Article by ESPN Staff (27 April 2018) “FIFA points to ethics rules after Trump tweets support of World Cup bid”. As part of the main (lame)stream media, it is not perhaps surprising that ESPN’s article should be a little biased. Again, we see a similar headline to some of the other articles mentioned here, stressing “ethics”. In their filler section, ESPN refers to some of Donald Trump’s missteps, albeit in a much less abrasive manner than Huffington Post, noting that the vote between the U.S. and Morocco is closer than expected “due in part to Trump’s foreign policies — including a travel ban against mostly Arab countries — and rhetoric in describing poorer countries. Lingering resentment over the U.S. Department of Justice investigation into FIFA corruption has also hampered the U.S.-led bid’s effort to attract votes”. Indeed, the second sentence of this passage is the only one which mentions the FIFA corruption scandal.  Given ESPN’s inability to properly point out FIFA’s own questionable ethics, I must rate this story biased, with a negative slant against Mr. Trump and a slightly favorable to neutral slant towards FIFA.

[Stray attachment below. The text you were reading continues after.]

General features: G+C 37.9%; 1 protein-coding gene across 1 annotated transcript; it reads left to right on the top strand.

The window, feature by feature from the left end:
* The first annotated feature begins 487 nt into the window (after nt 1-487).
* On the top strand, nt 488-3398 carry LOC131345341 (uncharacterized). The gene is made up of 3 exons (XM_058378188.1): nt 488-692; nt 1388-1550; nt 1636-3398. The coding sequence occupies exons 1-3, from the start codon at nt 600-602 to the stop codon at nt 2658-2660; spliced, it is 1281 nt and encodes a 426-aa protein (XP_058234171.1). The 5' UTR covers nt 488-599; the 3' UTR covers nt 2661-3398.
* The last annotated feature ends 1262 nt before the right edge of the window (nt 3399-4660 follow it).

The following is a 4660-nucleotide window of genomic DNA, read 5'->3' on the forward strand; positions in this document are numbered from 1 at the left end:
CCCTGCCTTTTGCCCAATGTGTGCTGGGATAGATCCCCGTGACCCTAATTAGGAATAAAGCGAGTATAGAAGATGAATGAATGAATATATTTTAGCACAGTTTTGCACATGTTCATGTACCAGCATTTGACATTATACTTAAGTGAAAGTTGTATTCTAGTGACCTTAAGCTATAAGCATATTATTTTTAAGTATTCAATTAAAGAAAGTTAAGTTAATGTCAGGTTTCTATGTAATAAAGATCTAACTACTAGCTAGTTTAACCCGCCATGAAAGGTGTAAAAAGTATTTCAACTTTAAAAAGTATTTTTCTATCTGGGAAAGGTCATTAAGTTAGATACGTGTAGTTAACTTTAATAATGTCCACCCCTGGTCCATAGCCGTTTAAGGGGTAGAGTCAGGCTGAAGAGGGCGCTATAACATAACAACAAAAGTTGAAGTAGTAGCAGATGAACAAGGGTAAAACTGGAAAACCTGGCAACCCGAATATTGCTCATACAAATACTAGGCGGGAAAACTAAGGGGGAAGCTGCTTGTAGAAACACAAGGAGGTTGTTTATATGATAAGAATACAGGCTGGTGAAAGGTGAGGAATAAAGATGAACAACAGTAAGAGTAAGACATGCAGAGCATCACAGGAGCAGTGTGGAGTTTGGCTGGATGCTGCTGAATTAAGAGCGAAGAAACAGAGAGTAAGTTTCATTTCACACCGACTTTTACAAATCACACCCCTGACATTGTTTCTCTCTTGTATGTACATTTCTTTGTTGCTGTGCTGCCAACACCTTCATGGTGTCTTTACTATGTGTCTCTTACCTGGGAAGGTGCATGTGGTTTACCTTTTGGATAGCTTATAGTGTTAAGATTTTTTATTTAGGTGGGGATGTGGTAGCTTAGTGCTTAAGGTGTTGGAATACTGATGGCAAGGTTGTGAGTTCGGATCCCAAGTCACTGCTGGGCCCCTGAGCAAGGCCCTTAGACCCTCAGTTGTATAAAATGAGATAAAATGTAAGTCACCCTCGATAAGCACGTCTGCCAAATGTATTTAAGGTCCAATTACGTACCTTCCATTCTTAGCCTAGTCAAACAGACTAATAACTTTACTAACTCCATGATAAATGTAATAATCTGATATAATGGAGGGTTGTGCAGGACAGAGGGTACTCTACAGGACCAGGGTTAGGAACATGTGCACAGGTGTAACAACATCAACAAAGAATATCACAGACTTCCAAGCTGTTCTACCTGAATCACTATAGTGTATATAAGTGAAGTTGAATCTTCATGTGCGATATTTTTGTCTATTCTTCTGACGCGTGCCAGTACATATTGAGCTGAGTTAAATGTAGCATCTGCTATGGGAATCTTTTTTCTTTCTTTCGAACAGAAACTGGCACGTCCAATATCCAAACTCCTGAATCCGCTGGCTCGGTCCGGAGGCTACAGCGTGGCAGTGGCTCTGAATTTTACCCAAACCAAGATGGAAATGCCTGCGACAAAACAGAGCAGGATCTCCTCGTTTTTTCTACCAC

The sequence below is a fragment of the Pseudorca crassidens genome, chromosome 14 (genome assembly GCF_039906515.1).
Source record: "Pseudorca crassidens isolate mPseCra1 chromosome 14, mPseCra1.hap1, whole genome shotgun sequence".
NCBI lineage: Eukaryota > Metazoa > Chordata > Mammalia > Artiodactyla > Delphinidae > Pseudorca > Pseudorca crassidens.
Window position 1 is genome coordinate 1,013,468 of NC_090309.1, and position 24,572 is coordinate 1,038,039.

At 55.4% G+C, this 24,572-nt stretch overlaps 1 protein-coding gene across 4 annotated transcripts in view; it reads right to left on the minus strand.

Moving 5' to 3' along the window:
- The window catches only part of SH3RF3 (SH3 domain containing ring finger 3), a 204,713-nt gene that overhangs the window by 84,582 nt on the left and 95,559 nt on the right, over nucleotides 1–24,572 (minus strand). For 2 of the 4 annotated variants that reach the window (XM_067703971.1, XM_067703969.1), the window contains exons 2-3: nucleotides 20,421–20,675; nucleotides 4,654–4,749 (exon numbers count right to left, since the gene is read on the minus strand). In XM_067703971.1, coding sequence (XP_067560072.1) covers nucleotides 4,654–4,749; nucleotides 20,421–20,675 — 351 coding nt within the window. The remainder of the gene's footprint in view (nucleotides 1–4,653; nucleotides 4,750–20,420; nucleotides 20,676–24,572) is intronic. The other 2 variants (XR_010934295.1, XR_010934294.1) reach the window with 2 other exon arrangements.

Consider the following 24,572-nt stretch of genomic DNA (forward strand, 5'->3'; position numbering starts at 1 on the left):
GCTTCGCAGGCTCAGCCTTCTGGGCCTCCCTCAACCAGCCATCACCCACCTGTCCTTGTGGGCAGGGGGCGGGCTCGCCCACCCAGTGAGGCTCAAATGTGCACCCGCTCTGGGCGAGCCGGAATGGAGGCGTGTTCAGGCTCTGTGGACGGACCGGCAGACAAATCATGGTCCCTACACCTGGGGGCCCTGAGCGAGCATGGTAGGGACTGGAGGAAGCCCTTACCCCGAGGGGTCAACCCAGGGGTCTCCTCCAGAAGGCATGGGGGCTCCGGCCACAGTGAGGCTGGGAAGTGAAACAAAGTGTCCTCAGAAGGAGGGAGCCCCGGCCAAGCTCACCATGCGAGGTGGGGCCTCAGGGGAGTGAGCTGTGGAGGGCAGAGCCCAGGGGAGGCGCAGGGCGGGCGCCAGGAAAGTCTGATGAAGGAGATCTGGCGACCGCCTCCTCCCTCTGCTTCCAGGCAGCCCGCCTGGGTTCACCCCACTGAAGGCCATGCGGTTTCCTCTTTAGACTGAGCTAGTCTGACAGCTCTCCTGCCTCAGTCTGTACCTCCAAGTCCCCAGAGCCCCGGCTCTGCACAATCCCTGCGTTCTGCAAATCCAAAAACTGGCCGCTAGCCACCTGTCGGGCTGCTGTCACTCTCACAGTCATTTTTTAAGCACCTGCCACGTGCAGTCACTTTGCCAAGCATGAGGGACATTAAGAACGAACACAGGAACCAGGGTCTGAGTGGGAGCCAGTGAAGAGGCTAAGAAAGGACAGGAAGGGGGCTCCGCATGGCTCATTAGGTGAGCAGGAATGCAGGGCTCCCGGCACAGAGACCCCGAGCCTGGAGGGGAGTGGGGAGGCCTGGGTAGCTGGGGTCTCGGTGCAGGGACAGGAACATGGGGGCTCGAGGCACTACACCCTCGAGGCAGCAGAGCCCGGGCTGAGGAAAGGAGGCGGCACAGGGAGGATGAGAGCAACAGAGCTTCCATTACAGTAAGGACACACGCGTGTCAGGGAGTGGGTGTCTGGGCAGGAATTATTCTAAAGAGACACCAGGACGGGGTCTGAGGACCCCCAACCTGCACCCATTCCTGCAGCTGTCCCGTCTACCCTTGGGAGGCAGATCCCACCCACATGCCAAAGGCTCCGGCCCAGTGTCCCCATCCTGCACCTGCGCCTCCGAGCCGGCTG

The Hill.com

Article by Max Greenwood (27 April 2018) “FIFA refers to ethics rules after Trump tweets on US World Cup Bid”. Like other articles, this headline also focuses on FIFA’s “ethics”.  While this article also provides an interpretation of Mr. Trump’s Tweet—calling it a “veiled threat”—it is much less negative than many of the aforementioned articles. Additionally, The Hill’s filler has no mention of Trump’s travel ban or rhetoric regarding poorer countries, but does contain the lengthiest statement regarding FIFA’s own history of corruption: “FIFA has its own history of scandal. It is facing criminal investigations into the bidding process and allocation of the 2018 and 2022 World Cup tournaments in Russia and Qatar, respectively.” Given that this article spells out FIFA’s own history of corruption, I would say that this article is neutral, with a neutral to slightly negative presentation of Mr. Trump and a slightly negative to neutral slant towards FIFA.